I have developed a FUSE-based file system as part of a research project and now have to study the actual read/write requests that are received by the hard drive. In an attempt to do this, I am looking at the option of creating a virtual Hard Drive in linux, that will intercept the requests being generated by the file system and log them.

Are there any resources available on the internet that can help me write the emulator and/or develop the skill sets needed to write one? I am currently reading the Linux Device Drivers 3 book to get an idea of how Linux manages block devices.

Any help is appreciated.


2 Answers 2


Well, there is a way to mount an image file as a partition:

mount -t <fs type> -o loop file.img /mnt

substitute with your file system type, file.img should be an image of the desired partition.

Yet another way, you can install virtualbox, install linux on the virtual machine, add a new virtual hard drive and from within the virtual machine, format the virtual hard drive with the desired filesystem and use it. An advantage of this approach is that it provides a safe sandbox so that you don't accidentally damage your existing system while experimenting.

  • 1
    Thanks for your answer. But that solution does not really allow me to get into to actual nitty-gritty of the events. I want to be able to track the requests being sent from the device driver. The way I see this happening is to write a block device driver, which then routes the requests to the emulator. However, the emulator will be running in user-space as opposed to the block device driver, which will be running in kernel space. I also need a mechanism to transfer requests from the block device driver to the emulator. And that is the reason I am looking for literature to write an emulator. Aug 6, 2011 at 17:45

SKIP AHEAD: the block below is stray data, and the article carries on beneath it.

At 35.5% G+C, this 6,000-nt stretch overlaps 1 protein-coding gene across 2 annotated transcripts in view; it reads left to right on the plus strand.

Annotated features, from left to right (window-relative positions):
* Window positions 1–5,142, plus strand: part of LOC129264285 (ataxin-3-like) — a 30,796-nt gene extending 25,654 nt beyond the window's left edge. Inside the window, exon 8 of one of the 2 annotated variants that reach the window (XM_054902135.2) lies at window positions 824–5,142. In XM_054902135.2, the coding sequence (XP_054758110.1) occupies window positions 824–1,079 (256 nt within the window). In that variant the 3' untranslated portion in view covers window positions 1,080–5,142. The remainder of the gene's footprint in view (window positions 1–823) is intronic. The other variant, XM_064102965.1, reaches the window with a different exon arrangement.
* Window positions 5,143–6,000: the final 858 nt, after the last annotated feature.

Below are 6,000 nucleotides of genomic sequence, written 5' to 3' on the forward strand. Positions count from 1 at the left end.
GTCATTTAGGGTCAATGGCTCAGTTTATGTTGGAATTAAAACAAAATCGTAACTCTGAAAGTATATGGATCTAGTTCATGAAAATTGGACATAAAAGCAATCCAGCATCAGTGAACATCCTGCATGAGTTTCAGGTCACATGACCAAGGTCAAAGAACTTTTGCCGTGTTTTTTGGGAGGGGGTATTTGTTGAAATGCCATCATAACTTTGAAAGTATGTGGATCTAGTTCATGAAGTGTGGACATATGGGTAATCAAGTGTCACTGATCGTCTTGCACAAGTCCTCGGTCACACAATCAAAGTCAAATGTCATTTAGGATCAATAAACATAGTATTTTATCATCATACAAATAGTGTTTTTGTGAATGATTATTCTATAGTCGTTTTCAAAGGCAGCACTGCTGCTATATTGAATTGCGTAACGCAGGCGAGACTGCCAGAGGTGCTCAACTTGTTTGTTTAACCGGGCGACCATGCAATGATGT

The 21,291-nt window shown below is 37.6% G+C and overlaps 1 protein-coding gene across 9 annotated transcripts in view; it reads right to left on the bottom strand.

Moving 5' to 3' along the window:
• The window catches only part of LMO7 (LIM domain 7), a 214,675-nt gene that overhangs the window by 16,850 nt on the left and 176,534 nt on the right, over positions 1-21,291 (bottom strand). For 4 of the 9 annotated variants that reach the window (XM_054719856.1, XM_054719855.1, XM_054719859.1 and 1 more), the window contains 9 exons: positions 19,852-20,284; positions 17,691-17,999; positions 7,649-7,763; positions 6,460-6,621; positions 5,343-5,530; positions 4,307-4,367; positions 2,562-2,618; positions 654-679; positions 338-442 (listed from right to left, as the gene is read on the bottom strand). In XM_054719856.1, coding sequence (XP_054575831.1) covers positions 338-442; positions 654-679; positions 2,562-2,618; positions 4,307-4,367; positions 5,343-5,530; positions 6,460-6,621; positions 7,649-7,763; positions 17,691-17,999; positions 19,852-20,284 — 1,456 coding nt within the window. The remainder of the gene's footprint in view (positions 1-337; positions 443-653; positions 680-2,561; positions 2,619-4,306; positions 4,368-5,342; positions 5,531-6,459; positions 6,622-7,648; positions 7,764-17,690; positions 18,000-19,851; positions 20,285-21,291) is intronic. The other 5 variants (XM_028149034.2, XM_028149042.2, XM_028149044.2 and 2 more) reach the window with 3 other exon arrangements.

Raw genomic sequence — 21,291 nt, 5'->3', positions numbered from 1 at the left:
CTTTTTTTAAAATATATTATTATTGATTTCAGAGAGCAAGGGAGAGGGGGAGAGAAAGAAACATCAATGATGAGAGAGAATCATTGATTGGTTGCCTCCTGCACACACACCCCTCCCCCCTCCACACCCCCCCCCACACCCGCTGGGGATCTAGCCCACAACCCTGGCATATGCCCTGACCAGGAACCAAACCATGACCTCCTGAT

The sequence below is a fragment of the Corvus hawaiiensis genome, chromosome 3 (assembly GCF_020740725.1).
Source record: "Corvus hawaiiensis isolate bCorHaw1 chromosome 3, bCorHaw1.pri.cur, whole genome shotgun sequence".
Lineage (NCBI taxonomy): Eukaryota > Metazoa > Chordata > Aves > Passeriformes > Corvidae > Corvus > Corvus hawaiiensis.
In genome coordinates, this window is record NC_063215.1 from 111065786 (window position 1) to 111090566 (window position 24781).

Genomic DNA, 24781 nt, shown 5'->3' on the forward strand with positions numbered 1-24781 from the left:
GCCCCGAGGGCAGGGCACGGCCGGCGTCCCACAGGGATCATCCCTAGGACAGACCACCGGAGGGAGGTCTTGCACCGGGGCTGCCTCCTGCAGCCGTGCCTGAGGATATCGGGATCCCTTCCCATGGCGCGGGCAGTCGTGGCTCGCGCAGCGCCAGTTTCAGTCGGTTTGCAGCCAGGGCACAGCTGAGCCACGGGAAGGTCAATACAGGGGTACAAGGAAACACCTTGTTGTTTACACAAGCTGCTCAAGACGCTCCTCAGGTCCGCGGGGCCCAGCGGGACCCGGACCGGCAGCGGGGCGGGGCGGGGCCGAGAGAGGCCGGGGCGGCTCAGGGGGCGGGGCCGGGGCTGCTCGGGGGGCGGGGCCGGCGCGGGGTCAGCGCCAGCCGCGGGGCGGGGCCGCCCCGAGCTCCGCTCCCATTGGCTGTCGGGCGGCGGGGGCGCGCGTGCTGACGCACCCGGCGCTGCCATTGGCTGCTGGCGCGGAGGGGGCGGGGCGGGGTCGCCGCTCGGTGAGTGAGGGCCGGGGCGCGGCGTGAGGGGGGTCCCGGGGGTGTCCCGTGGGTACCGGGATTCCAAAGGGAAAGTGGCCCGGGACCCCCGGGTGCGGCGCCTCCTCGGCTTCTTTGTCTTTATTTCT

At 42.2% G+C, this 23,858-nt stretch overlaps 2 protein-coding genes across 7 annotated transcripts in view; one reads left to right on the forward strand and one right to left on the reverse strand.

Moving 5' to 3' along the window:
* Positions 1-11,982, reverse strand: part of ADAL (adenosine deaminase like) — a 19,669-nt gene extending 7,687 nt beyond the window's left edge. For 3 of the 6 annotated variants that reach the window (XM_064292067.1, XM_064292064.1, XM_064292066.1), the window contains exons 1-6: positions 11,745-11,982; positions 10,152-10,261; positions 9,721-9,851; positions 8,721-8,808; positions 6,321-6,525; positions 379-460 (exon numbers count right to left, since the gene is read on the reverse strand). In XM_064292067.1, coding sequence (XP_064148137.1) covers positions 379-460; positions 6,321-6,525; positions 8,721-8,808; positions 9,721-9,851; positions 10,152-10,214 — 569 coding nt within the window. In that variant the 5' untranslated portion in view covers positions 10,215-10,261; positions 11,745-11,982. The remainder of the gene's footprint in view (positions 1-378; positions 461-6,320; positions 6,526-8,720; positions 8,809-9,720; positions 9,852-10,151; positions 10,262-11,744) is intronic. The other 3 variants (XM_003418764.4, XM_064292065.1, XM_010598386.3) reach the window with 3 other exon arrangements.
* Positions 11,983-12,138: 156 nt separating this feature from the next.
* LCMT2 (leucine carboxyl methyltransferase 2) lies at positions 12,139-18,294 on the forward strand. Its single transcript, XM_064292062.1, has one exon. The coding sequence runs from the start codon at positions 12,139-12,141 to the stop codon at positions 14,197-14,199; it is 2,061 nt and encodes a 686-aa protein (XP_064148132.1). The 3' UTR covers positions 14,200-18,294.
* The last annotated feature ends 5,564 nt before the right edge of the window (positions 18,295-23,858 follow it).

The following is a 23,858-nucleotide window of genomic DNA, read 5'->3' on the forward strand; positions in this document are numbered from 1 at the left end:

Take a look at the SCSI debug driver. Quoting from the site

The scsi_debug adapter driver simulates a variable number of SCSI disks, each sharing a common amount of RAM allocated by the driver to act as (volatile) storage.

If it were me, I'd enable the debug logging already present in that driver and then enhance it to suit your needs.

  • I read the documentation at the link that you had mentioned in your post. I cannot use that because I need persistence and the scsi_debug module uses an in-memory solution. Also, I'm trying to avoid messing with the buses. I am looking to pass control from the block device driver (which I shall be writing myself) to the emulator. I checked out CDemu, which has somewhat of the same architecture (although it does have a Virtual Host Bus Adapter module) where a kernel space component passes control to a daemon running in user-space. Aug 8, 2011 at 20:55

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